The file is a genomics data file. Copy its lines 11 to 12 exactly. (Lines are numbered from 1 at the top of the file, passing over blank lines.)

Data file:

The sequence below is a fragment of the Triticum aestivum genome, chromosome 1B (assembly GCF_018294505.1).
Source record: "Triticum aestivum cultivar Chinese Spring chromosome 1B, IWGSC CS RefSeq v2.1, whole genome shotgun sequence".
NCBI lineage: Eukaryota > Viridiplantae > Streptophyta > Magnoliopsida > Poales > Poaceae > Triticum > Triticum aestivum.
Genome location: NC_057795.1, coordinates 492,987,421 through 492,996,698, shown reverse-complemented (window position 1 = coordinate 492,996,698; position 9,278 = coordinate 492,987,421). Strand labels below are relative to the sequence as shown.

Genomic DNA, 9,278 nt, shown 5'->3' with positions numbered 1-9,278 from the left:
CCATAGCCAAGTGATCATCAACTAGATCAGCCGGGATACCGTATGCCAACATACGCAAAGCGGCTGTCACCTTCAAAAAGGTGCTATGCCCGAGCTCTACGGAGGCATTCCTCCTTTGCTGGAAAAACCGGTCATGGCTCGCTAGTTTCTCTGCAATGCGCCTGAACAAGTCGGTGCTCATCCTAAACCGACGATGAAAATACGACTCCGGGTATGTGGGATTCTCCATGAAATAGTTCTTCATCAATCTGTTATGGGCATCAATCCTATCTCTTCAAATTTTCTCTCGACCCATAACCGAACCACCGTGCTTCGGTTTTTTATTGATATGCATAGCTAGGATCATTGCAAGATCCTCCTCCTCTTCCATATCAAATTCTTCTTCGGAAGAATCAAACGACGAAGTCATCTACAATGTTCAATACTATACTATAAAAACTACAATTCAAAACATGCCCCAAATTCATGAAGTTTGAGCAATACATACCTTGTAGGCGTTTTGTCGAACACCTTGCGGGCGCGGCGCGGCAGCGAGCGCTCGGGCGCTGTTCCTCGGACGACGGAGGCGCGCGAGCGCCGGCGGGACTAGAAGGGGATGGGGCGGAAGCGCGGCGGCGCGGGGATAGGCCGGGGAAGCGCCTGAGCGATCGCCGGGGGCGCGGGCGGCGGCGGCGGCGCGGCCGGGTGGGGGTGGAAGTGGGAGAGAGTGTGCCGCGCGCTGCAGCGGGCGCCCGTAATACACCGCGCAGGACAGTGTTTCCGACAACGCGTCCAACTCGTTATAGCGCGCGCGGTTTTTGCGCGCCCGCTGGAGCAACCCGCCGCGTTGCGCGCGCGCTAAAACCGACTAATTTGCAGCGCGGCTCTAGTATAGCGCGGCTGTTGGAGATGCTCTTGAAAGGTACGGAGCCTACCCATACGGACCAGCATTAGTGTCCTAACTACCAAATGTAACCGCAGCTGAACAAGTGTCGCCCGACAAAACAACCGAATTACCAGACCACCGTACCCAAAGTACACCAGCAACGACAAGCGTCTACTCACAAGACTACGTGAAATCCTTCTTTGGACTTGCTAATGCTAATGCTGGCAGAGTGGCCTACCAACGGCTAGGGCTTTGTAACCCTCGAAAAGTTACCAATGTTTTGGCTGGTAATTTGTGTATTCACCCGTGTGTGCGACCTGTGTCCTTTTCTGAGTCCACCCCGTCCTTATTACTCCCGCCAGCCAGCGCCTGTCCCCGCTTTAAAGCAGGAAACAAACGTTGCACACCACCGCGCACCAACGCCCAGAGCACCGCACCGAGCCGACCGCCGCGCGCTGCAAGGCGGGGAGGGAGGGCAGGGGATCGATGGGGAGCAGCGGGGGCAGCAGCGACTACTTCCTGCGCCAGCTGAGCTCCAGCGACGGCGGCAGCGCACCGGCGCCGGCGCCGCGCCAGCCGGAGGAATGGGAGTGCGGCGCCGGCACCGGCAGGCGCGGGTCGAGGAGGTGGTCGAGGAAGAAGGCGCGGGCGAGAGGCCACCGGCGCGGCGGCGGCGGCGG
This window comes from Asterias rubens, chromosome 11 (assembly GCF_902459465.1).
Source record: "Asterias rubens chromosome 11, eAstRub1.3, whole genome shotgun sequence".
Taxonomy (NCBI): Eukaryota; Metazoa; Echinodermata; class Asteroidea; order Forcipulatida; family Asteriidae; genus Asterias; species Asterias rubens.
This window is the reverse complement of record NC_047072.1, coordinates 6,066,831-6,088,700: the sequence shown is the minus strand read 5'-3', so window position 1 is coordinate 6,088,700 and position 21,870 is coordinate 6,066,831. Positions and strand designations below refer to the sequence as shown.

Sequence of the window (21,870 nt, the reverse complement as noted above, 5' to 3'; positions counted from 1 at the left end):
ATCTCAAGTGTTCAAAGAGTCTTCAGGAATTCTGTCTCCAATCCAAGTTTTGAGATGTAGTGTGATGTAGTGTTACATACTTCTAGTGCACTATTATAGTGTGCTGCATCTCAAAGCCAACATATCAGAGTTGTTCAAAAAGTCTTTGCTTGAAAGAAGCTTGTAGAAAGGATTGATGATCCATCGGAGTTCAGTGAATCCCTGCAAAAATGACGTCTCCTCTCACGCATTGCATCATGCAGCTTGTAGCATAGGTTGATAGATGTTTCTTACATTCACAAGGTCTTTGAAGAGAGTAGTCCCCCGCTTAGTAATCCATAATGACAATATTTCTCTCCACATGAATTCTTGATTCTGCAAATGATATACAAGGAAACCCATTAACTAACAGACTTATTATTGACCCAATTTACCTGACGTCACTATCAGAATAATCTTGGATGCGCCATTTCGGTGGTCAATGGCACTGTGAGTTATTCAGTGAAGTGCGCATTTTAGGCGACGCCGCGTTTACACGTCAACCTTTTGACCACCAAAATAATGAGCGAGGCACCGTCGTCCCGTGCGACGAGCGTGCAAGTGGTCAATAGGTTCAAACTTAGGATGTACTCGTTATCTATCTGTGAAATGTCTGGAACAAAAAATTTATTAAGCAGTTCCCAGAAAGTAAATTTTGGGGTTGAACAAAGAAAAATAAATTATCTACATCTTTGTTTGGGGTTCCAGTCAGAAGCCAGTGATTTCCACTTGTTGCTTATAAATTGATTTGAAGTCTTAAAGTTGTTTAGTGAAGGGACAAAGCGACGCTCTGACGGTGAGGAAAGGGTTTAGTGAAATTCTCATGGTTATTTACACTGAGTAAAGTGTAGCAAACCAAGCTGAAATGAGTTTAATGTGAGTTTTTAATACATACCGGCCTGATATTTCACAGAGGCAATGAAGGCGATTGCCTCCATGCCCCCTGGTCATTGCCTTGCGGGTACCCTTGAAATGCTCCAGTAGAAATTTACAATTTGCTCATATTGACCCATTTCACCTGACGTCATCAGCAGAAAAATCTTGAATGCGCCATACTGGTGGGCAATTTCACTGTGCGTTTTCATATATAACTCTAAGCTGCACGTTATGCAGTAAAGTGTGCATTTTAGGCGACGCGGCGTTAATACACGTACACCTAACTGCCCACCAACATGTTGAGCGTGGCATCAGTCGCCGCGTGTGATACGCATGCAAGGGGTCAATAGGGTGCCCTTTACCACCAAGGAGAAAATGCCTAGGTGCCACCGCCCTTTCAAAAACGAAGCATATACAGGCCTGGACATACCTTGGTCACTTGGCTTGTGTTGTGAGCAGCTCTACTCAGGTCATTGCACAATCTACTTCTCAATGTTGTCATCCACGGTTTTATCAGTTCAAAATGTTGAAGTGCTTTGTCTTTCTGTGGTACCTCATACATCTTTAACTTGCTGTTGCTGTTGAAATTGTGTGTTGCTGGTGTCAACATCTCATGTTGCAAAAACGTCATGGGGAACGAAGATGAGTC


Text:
Sequence of the window (21,870 nt, the reverse complement as noted above, 5' to 3'; positions counted from 1 at the left end):
ATCTCAAGTGTTCAAAGAGTCTTCAGGAATTCTGTCTCCAATCCAAGTTTTGAGATGTAGTGTGATGTAGTGTTACATACTTCTAGTGCACTATTATAGTGTGCTGCATCTCAAAGCCAACATATCAGAGTTGTTCAAAAAGTCTTTGCTTGAAAGAAGCTTGTAGAAAGGATTGATGATCCATCGGAGTTCAGTGAATCCCTGCAAAAATGACGTCTCCTCTCACGCATTGCATCATGCAGCTTGTAGCATAGGTTGATAGATGTTTCTTACATTCACAAGGTCTTTGAAGAGAGTAGTCCCCCGCTTAGTAATCCATAATGACAATATTTCTCTCCACATGAATTCTTGATTCTGCAAATGATATACAAGGAAACCCATTAACTAACAGACTTATTATTGACCCAATTTACCTGACGTCACTATCAGAATAATCTTGGATGCGCCATTTCGGTGGTCAATGGCACTGTGAGTTATTCAGTGAAGTGCGCATTTTAGGCGACGCCGCGTTTACACGTCAACCTTTTGACCACCAAAATAATGAGCGAGGCACCGTCGTCCCGTGCGACGAGCGTGCAAGTGGTCAATAGGTTCAAACTTAGGATGTACTCGTTATCTATCTGTGAAATGTCTGGAACAAAAAATTTATTAAGCAGTTCCCAGAAAGTAAATTTTGGGGTTGAACAAAGAAAAATAAATTATCTACATCTTTGTTTGGGGTTCCAGTCAGAAGCCAGTGATTTCCACTTGTTGCTTATAAATTGATTTGAAGTCTTAAAGTTGTTTAGTGAAGGGACAAAGCGACGCTCTGACGGTGAGGAAAGGGTTTAGTGAAATTCTCATGGTTATTTACACTGAGTAAAGTGTAGCAAACCAAGCTGAAATGAGTTTAATGTGAGTTTTTAATACATACCGGCCTGATATTTCACAGAGGCAATGAAGGCGATTGCCTCCATGCCCCCTGGTCATTGCCTTGCGGGTACCCTTGAAATGCTCCAGTAGAAATTTACAATTTGCTCATATTGACCCATTTCACCTGACGTCATCAGCAGAAAAATCTTGAATGCGCCATACTGGTGGGCAATTTCACTGTGCGTTTTCATATATAACTCTAAGCTGCACGTTATGCAGTAAAGTGTGCATTTTAGGCGACGCGGCGTTAATACACGTACACCTAACTGCCCACCAACATGTTGAGCGTGGCATCAGTCGCCGCGTGTGATACGCATGCAAGGGGTCAATAGGGTGCCCTTTACCACCAAGGAGAAAATGCCTAGGTGCCACCGCCCTTTCAAAAACGAAGCATATACAGGCCTGGACATACCTTGGTCACTTGGCTTGTGTTGTGAGCAGCTCTACTCAGGTCATTGCACAATCTACTTCTCAATGTTGTCATCCACGGTTTTATCAGTTCAAAATGTTGAAGTGCTTTGTCTTTCTGTGGTACCTCATACATCTTTAACTTGCTGTTGCTGTTGAAATTGTGTGTTGCTGGTGTCAACATCTCATGTTGCAAAAACGTCATGGGGAACGAAGATGAGTC